After 21 months in the Hawaiian Islands, the historic anti-nuclear sailboat Golden Rule left Honolulu in May for the west coast of the United States.
“We are sailing towards a nuclear-free world and a peaceful and sustainable future,” says Helen Jaccard, head of the Golden Rule project. “What better way to send a message of peace and sustainability than this magnificent sailboat with its rich history? It makes people smile. “
The Lyman Museum will host 2 presentations on the Golden Rule project – 7 to 8:30 p.m. today and 3 to 4:30 p.m. Tuesday.
It was a sort of “return trip”: the ship first sailed from California to Hawaii 63 years ago in 1958, en route to interfere with US atmospheric nuclear testing in the Marshall Islands. .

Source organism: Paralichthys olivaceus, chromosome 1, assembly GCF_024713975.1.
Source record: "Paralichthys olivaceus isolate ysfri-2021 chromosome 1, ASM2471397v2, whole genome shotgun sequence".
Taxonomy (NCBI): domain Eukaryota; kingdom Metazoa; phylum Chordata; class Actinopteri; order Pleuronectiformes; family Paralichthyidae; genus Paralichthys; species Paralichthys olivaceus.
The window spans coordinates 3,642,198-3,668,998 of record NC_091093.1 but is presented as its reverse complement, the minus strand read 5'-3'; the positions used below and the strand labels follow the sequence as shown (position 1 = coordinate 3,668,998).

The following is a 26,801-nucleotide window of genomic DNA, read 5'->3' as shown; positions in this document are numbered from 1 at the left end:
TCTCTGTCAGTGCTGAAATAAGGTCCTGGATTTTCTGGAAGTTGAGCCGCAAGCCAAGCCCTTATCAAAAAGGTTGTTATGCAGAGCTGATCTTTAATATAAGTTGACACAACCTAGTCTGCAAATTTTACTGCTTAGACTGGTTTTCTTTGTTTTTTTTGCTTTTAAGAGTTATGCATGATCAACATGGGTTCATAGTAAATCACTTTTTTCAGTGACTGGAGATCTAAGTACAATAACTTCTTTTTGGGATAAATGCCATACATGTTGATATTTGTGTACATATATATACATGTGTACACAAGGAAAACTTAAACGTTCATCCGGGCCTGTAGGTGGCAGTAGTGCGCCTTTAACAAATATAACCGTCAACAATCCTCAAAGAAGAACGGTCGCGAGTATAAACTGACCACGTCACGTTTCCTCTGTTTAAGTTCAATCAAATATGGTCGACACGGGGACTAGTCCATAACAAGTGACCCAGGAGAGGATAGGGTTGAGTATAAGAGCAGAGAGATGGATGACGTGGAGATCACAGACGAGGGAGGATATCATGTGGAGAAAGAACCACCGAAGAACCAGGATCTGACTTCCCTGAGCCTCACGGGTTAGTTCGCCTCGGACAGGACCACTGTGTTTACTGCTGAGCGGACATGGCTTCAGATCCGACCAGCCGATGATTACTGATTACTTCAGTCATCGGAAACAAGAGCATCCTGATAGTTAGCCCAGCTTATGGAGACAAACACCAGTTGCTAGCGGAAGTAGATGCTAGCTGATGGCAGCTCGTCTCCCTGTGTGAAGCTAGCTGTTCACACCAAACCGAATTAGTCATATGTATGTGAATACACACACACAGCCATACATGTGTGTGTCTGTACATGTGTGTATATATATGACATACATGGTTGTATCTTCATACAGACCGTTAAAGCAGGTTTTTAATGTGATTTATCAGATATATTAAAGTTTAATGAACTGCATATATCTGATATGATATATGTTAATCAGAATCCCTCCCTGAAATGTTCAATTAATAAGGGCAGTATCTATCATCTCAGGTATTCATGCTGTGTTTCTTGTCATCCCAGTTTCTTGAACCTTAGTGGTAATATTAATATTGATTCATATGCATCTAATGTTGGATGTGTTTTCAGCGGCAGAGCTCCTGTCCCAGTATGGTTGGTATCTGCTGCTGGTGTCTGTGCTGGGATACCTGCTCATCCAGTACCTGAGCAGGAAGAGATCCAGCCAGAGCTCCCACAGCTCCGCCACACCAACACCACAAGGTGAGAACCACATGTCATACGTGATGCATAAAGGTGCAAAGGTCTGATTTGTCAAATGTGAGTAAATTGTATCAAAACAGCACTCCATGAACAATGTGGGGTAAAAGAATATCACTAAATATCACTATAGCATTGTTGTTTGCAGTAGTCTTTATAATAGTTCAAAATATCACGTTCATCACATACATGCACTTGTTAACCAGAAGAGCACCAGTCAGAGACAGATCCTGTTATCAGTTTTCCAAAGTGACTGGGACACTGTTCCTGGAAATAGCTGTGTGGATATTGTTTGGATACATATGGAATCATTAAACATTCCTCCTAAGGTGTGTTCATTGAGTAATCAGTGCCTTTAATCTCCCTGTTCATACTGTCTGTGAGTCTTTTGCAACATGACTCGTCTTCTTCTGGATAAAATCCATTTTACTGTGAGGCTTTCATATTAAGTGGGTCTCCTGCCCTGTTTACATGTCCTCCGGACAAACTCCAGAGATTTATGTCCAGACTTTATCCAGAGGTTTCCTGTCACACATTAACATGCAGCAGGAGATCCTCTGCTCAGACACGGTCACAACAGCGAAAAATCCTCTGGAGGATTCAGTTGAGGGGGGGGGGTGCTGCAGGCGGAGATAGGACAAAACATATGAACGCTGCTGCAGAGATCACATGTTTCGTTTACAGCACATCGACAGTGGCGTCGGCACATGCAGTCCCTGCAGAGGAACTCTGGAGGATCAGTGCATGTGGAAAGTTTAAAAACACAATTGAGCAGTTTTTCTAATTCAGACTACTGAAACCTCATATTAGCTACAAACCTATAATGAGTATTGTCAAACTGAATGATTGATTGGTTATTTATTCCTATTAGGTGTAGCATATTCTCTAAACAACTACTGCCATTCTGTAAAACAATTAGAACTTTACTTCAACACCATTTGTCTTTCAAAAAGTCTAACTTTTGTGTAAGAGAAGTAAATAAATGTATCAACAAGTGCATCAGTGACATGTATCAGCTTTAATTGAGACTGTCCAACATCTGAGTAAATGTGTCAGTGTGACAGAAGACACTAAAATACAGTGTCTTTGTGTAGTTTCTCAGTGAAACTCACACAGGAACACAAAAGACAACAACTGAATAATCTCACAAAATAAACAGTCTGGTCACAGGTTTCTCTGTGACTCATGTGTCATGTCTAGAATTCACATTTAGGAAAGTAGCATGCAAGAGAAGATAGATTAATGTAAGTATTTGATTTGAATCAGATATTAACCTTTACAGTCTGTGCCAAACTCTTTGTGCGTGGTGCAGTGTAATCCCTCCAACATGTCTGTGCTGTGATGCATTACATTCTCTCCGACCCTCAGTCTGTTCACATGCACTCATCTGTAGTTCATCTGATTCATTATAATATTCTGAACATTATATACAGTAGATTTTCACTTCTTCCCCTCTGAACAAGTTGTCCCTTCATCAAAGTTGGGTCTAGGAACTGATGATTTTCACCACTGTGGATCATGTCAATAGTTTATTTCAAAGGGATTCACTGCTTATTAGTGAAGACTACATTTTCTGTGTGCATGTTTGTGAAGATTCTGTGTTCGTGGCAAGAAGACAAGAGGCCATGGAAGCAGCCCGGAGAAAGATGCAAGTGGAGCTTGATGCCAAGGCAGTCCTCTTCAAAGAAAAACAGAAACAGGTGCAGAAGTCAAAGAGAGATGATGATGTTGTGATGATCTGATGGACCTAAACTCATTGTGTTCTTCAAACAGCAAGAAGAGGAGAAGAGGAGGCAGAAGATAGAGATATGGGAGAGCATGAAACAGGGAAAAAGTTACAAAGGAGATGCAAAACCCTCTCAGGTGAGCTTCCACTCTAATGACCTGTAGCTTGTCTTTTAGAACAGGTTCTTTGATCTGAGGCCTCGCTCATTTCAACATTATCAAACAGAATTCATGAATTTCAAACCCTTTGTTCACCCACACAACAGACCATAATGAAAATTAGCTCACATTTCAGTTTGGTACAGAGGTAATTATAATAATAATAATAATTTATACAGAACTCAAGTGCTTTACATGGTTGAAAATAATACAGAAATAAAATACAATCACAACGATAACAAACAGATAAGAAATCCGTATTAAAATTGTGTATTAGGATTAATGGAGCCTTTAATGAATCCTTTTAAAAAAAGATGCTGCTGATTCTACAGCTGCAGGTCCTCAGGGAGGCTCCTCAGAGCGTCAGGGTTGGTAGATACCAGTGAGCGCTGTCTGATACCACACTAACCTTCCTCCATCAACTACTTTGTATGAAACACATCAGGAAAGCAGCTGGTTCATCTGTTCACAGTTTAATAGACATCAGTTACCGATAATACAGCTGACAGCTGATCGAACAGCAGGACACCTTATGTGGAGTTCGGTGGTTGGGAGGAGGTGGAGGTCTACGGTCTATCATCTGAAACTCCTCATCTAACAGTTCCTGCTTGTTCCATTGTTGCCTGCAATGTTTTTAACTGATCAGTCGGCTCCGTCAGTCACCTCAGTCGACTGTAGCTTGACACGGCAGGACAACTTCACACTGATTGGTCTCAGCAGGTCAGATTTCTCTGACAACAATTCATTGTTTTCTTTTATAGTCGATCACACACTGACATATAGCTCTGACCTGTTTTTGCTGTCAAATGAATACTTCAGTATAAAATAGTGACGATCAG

Under orders from the Atomic Energy Commission, the US Coast Guard prevented the boat from leaving Honolulu. Arrest and jail of Golden Rule captain Albert Bigelow – a retired WWII naval commander – and his crew of Quaker peace activists have attracted international media attention and increased opposition to nuclear testing and nuclear weapons.
This most recent trip was led by Hawaii’s own Kiko Johnston-Kitazawa, with three crew members, for an extended educational journey through major waterways and along the coasts of North America. North, starting this fall. Kiko tells how this humble ship – raised from the bottom of Humboldt Bay and rebuilt through the efforts of volunteers – has taken advantage of changes in public opinion and the policies of the nuclear powers of our time.
Admission to the program is free for museum members and $ 3 for non-members. Wearing a mask is compulsory and physical distancing will be respected.
Places are very limited; you must reserve your seats in advance by calling the museum at 935-5021 from 10 a.m. to 4:30 p.m., Monday to Friday.
Customers must check in at reception. Check-in begins at 6:30 p.m. today and at 2:30 p.m. on Tuesday.
The Lyman Museum is located at 276 Haili St., Hilo.